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. Last Updated: 07/27/2016

Can Dynegy Untangle Enron?

NEW YORK — Call it a $9 billion shotgun wedding.

Dynegy Inc., an energy marketer and trader based in Houston, took the biggest gamble in its corporate history Friday by agreeing to buy the Enron Corp., its much larger crosstown rival, for more than $9 billion in stock. In one decisive move, Chuck Watson, the chairman of Dynegy, positioned his company to become the most important player in the volatile but potentially lucrative business of trading natural gas and electricity.

But the hastily arranged deal carries big risks for Dynegy as well, skeptical investors and Wall Street analysts say. No one outside Enron appears to fully understand the company's tangled finances, and the speed with which the deal was made did not give Dynegy time to scrutinize Enron's trading book or the web of partnerships Enron has entered to move debt off its balance sheet and hide losses.

The skeptics wonder why Dynegy decided to take on Enron's massive debt, which some analysts say could total $23 billion in loans on and off its balance sheet, instead of simply trying to hire away Enron's best traders, some of whom were already leaving.

"There are many risks associated with this merger that we will not know about for a while," said Carol Coale, an analyst at Prudential Securities. "We're not sure that we know everything there is to know at Enron yet."

In addition, Enron's earnings could be far lower than it has reported, said James Chanos, a short-seller who has been a vocal critic. On Thursday, Enron said in a filing with the U.S. Securities and Exchange Commission that it had used partnerships to overstate earnings by a total of $600 million over the last five years. Chanos said other information in the filing indicated that more restatements were possible.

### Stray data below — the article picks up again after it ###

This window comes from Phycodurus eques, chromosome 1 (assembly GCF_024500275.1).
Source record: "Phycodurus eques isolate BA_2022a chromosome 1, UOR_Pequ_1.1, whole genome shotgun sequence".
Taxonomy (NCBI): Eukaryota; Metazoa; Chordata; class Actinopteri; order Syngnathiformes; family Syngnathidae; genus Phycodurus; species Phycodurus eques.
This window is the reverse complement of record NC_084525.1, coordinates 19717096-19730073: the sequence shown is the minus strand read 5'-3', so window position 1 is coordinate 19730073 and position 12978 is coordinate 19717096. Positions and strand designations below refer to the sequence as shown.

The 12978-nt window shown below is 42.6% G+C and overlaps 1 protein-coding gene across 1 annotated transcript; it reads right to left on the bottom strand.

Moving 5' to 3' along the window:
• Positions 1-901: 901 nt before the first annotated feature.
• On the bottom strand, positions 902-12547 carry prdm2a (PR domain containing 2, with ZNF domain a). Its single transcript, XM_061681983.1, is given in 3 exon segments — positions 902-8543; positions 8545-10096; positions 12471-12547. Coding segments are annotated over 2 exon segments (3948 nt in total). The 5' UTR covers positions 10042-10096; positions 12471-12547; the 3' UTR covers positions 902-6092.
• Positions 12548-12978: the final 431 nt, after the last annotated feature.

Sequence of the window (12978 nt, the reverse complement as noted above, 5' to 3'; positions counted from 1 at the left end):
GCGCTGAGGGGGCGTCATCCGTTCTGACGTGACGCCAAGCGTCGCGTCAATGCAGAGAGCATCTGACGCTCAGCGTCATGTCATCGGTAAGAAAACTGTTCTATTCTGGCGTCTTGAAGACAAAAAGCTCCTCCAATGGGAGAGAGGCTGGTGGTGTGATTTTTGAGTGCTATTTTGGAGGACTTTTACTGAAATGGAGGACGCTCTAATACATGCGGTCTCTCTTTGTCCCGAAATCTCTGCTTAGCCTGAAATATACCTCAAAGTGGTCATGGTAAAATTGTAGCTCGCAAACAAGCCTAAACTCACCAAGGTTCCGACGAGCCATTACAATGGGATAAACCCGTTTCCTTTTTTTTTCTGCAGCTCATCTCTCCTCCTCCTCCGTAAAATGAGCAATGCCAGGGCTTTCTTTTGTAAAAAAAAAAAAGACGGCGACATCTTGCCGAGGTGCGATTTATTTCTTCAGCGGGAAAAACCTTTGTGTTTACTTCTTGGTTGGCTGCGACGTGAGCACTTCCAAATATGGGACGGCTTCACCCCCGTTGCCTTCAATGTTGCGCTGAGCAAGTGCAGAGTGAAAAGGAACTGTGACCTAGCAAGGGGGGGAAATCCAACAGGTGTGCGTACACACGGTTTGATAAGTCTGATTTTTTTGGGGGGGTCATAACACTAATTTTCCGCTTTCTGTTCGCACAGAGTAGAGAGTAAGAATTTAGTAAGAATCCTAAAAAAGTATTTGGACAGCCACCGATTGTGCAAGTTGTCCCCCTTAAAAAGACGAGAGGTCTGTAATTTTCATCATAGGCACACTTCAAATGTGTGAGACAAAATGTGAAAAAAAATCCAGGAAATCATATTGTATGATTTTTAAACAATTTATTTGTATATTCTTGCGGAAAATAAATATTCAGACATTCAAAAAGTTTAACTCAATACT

With so much uncertainty surrounding Enron's finances, Chanos and other analysts question Dynegy's decision to move so quickly.

They note that Dynegy and Enron often traded with each other, and some analysts had wondered whether, if Enron had filed for bankruptcy, those trades might be wiped out, leaving Dynegy unhedged, or unprotected against sudden movements in the prices of natural gas or electricity.

If Enron is not forced to restate its profits down further, then Dynegy has clinched an amazing bargain. Analysts say Enron will make $1.80 a share this year, so Dynegy is paying just six times Enron's annual earnings, about a fourth the average ratio of companies in the Standard & Poor's 500.

Jeff Dietert, an analyst with Simmons & Co. in Houston, said Dynegy had to strike a deal with Enron quickly to make sure that Enron's trading operations and financial health did not deteriorate any further. "If Enron preserves the value of the marketing and trading company, then there is clearly value in the Enron stock," he said.

Preserving Enron's investment-grade credit rating is crucial to keeping the trading operation afloat. To help convince Moody's Investors Service and Standard & Poor's, the major rating agencies, that Enron's rating should remain investment-grade, Dynegy has agreed to inject $1.5 billion into Enron immediately. Still, on Friday, both agencies cut Enron's rating to just one notch above noninvestment grade, or junk, status.

Another question hanging over the deal is how easy it will be for Dynegy to walk away if Enron's finances turn out to be worse that Enron has already disclosed. The merger agreement, according to executives and investment bankers who shaped it, gives Dynegy the opportunity to quit the deal without penalty if major new problems surface. But what exactly those terms are remains unknown.

So far, investors are giving Dynegy the benefit of the doubt. The company's stock rose 17 percent Thursday and Friday, closing at $38.76 on the New York Stock Exchange.